United Airlines (UAL) 1Q 2024 earnings

Business

A United Airlines Boeing 737 Max 9 aircraft lands at San Francisco International Airport.

Justin Sullivan | Getty Images

United Airlines on Tuesday cut its aircraft-delivery expectations for the year as it grapples with delays from Boeing, the latest airline to face growth challenges because of the plane-maker’s safety crisis.

United expects to receive just 61 new narrow-body planes this year, down from 101 it said it had expected at the beginning of the year and contracts for as many as 183 planes in 2024.

“We’ve adjusted our fleet plan to better reflect the reality of what the manufacturers are able to deliver,” CEO Scott Kirby said in an earnings release. “And, we’ll use those planes to capitalize on an opportunity that only United has: profitably grow our mid-continent hubs and expand our highly profitable international network from our best in the industry coastal hubs.”

United said it plans to lease 35 Airbus A321neos in 2026 and 2027, turning to Boeing’s rival for new planes as the U.S. manufacturer faces caps on its production and increased federal scrutiny. In January, United said it was taking Boeing’s not-yet-certified Max 10 out of its fleet plan. The airline said it has converted some Max 10 planes for Max 9s.

It lowered its annual capital expenditure estimate to $6.5 billion from about $9 billion.

United is also facing a Federal Aviation Administration safety review, which has prevented some of its planned growth. A spokeswoman told CNBC earlier this month that the carrier will have to postpone its planned service from Newark, New Jersey, to Faro, Portugal, and service between Tokyo and Cebu, Philippines.

United earlier this month postponed its investor day, which was scheduled for May, “because our entire team is focused on cooperating with the FAA to review our safety protocols and it would simply send the wrong message to our team to have an exciting investor day focused primarily on financial results.”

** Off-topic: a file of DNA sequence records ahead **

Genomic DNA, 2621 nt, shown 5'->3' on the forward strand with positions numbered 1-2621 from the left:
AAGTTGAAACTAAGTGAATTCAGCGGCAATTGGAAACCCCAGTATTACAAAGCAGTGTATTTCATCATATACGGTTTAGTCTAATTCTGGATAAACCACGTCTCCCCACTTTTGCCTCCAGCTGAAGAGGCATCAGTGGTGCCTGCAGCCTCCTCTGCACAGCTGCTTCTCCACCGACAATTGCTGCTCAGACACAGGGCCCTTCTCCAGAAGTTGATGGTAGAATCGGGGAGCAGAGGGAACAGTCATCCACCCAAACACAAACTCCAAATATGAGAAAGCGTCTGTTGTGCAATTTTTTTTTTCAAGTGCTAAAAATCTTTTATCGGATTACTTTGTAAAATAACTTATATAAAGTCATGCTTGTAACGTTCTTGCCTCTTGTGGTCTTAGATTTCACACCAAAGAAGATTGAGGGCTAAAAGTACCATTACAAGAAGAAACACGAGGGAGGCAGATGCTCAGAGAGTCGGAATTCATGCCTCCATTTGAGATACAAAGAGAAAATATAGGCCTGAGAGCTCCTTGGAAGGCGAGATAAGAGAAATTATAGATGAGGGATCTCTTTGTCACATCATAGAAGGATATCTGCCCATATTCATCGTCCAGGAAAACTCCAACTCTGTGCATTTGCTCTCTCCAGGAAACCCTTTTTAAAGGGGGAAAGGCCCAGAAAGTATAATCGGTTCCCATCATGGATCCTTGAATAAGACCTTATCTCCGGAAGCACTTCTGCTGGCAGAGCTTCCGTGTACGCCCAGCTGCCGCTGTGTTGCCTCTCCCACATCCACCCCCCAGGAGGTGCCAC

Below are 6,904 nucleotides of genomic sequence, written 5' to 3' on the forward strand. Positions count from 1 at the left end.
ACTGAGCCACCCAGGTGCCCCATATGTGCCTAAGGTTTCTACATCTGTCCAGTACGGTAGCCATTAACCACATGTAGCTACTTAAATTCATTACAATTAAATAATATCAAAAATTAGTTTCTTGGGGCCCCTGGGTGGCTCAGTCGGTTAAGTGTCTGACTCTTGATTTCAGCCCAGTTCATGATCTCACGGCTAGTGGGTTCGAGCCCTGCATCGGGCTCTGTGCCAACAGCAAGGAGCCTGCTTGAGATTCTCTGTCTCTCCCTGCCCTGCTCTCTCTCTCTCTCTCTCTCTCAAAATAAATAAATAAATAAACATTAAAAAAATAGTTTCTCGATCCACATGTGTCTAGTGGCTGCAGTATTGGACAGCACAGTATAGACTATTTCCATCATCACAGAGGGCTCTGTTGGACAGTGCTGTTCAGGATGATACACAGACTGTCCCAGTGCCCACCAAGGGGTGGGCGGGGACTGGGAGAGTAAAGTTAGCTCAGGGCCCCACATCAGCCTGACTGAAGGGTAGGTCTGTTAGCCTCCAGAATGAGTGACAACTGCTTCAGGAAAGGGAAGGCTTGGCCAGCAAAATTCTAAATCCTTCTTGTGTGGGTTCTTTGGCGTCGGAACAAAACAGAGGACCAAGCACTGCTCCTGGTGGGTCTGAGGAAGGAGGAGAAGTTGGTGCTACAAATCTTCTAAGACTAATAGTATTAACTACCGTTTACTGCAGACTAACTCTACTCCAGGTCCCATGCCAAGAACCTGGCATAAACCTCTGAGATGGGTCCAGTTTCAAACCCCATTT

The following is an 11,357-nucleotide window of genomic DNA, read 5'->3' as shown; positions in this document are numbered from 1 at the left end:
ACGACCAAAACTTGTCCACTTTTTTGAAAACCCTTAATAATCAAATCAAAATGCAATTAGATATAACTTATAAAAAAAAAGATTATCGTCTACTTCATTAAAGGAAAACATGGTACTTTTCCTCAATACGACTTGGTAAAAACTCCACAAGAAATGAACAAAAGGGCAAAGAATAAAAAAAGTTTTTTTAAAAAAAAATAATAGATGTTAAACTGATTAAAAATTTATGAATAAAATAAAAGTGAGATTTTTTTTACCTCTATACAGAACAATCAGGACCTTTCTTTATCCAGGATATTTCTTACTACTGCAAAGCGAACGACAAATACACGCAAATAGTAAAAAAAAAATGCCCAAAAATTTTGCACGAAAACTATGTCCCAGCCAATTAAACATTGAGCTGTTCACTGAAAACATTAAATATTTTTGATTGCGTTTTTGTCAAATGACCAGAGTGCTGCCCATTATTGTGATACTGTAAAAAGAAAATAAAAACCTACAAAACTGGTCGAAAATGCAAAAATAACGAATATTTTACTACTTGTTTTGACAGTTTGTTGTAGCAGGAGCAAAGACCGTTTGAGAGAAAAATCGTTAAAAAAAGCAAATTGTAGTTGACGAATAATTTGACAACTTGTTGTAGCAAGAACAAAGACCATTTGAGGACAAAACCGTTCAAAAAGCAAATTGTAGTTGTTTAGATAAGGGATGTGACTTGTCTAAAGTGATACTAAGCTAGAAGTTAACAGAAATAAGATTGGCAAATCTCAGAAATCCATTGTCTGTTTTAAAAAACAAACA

The airline said it would have reported a profit for the quarter if not for a $200 million hit from the temporary grounding of the Boeing 737 Max 9 in January.

The FAA temporarily grounded those jets after a door plug blew out minutes into an Alaska Airlines flight, sparking a new safety crisis for Boeing and slowing deliveries of its planes to customers including United, Southwest and others.

The airline posted a net loss of $124 million, or a loss of 38 cents a share, in the first quarter compared with a $194 million loss, or 59 cents, a year earlier. Revenue rose nearly 10% in the first quarter compared with the year-earlier period to $12.54 billion, with capacity up more than 9% on the year.

Here’s what United reported in the first quarter compared with what Wall Street expected, based on average estimates compiled by LSEG:

  • Loss per share: 15 cents adjusted vs. a loss of 57 cents expected
  • Revenue: $12.54 billion vs. $12.45 billion expected

The airline expects to post earnings of between $3.75 and $4.25 in the second quarter, ahead of analysts’ estimates of about $3.76 a share. Airlines make the bulk of their profits in the second and third quarters, during peak travel season.

The carrier also reiterated its full-year earnings forecast of between $9 and $11 a share.

United’s shares were up more than 4% in after-hours trading on Tuesday.

United executives will hold a call with analysts at 10:30 a.m. ET on Wednesday.

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